Following up on yesterday’s post on how PRXI may still have upside in the wake of its big catalyst, I wanted to do a quick post on two other net-nets that have recently announced catalysts but still may have a good deal of upside.
First up is TSRI (first mentioned here). Last night they announced a special dividend of $1.50 per share, and the stock price shot up from ~$3.90 to $4.90 as a result. However, I think there’s still plenty of upside left. TSRI has (before paying the special dividend) net cash of $4.15 per share and NCAV of just over $6.20 per share (book value basically equals NCAV in this case).
Thus, even after this big pop, the market is valuing TSRI’s core business at barely more than cash and for a significant discount to NCAV. While the business is currently losing money, TSRI has attributed a lot of that to investments they’ve been making for future growth, and revenue was up ~15% YoY from fiscal 2011 to 2012. In other words, even after the big run up, it still seems to me that TSRI is a business selling for less than liquidation value despite a pathway for solid profits ahead of it.
The second stock is a bit close to my heart. It’s Solitron (SODI), and they recently had several interesting catalysts. First, and most importantly, the company repurchased a nice little chunk of shares and will hold an annual meeting for the first time in (literally) decades during the middle of next year. I have no doubt that these new, shareholder friendly moves are in large part the work of some value bloggers, specifically Nate at oddball and Jeff at ragnar. Congrats on a job well done guys!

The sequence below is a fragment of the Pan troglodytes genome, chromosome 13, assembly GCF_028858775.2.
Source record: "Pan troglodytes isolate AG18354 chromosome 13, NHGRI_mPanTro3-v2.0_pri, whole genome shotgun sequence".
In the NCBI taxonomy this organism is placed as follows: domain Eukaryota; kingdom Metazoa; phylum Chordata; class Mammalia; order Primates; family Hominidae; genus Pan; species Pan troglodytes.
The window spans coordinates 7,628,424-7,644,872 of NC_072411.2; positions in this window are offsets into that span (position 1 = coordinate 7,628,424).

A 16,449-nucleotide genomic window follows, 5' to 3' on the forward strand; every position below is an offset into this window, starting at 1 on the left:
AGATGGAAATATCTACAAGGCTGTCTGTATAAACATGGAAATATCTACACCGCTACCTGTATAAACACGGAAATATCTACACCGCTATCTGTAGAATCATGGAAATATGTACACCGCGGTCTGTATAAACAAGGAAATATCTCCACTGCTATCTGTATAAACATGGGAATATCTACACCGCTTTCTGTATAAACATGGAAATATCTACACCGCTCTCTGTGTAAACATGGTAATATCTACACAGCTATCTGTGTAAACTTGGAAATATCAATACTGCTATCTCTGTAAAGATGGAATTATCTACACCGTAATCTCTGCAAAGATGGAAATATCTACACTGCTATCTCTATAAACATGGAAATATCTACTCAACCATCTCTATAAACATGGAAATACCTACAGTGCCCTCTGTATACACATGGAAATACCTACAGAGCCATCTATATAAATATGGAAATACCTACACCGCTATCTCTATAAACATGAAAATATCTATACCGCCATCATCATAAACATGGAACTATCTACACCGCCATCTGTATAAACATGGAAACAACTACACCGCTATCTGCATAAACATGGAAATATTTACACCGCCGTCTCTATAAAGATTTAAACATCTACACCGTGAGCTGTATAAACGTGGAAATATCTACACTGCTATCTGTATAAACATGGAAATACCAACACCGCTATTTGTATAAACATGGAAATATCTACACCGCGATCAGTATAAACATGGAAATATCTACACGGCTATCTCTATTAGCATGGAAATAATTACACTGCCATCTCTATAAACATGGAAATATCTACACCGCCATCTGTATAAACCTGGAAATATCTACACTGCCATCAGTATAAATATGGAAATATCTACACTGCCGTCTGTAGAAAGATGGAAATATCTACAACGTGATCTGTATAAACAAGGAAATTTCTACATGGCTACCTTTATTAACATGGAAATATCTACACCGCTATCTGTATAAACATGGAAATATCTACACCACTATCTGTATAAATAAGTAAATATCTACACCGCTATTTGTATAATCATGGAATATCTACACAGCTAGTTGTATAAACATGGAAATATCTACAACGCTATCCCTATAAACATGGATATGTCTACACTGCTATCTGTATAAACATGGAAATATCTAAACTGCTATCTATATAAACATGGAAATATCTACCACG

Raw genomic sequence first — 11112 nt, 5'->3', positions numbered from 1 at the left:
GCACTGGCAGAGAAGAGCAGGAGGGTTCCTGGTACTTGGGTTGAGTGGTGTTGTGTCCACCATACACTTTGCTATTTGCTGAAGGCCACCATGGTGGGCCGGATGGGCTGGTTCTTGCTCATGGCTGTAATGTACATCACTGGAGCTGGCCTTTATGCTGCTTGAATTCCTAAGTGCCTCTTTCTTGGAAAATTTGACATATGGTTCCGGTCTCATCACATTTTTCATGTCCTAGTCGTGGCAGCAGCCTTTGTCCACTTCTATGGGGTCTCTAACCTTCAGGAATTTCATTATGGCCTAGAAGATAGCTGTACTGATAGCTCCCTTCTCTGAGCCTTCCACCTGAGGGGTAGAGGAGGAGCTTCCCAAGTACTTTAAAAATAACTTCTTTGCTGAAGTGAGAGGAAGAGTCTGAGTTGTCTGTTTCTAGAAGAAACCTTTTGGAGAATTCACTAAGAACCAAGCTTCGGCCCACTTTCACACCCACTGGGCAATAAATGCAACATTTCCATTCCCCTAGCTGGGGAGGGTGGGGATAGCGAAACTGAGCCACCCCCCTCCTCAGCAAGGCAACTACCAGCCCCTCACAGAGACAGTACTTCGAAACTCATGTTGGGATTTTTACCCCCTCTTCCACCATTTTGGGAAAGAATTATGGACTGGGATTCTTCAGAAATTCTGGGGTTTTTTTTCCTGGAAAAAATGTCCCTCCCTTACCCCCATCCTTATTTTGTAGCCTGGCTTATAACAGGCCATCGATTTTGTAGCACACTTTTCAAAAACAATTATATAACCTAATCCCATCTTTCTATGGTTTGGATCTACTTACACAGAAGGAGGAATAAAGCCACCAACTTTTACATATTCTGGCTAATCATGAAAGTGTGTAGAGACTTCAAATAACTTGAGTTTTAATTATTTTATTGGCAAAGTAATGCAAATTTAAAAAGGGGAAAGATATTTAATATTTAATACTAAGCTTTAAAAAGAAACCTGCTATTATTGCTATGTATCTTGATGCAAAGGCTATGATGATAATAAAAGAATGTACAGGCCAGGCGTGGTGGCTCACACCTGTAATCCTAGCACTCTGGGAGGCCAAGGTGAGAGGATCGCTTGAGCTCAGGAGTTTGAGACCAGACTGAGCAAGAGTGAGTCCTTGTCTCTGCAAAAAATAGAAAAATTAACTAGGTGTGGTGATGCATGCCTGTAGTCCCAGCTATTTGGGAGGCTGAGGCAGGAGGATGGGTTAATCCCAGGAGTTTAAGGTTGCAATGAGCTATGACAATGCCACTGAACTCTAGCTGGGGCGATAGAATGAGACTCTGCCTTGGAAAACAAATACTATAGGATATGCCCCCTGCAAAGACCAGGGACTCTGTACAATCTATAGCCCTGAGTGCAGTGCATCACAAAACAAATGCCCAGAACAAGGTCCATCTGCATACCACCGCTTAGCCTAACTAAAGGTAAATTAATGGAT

However, a bit lost in those two nice tid-bits has been the presence of some large new shareholders. One shareholder filed the sparsest 13-D I’ve ever seen and owns 6%-ish of the company. While I don’t know much about them, I have seen the other new shareholder at work before once or twice. That shareholder is Nicholas Swenson, who bought another 6% of the company. I don’t know much about him, but I have seen him push several other net-nets for board seats and/or to sell themselves. While his filing was only a 13-G at this point, I wouldn’t be surprised to eventually see him push for a board seat at the annual meeting.
Like TSRI, SODI has responded to all this news w/ pretty strong price performance. The stock is up from $3.00 pre-buyback announcement to ~$3.30 (though the bid-ask is still wide). But SODI is still trading for barely more than its net cash and way below what any rational business man would pay to acquire the company. In fact, given the new found shareholder friendly-ness, in many ways SODI may be cheaper today at $3.30 per share than it was two weeks ago at $3.00 per share.
Disclosure- long TSRI, SODI, PRXI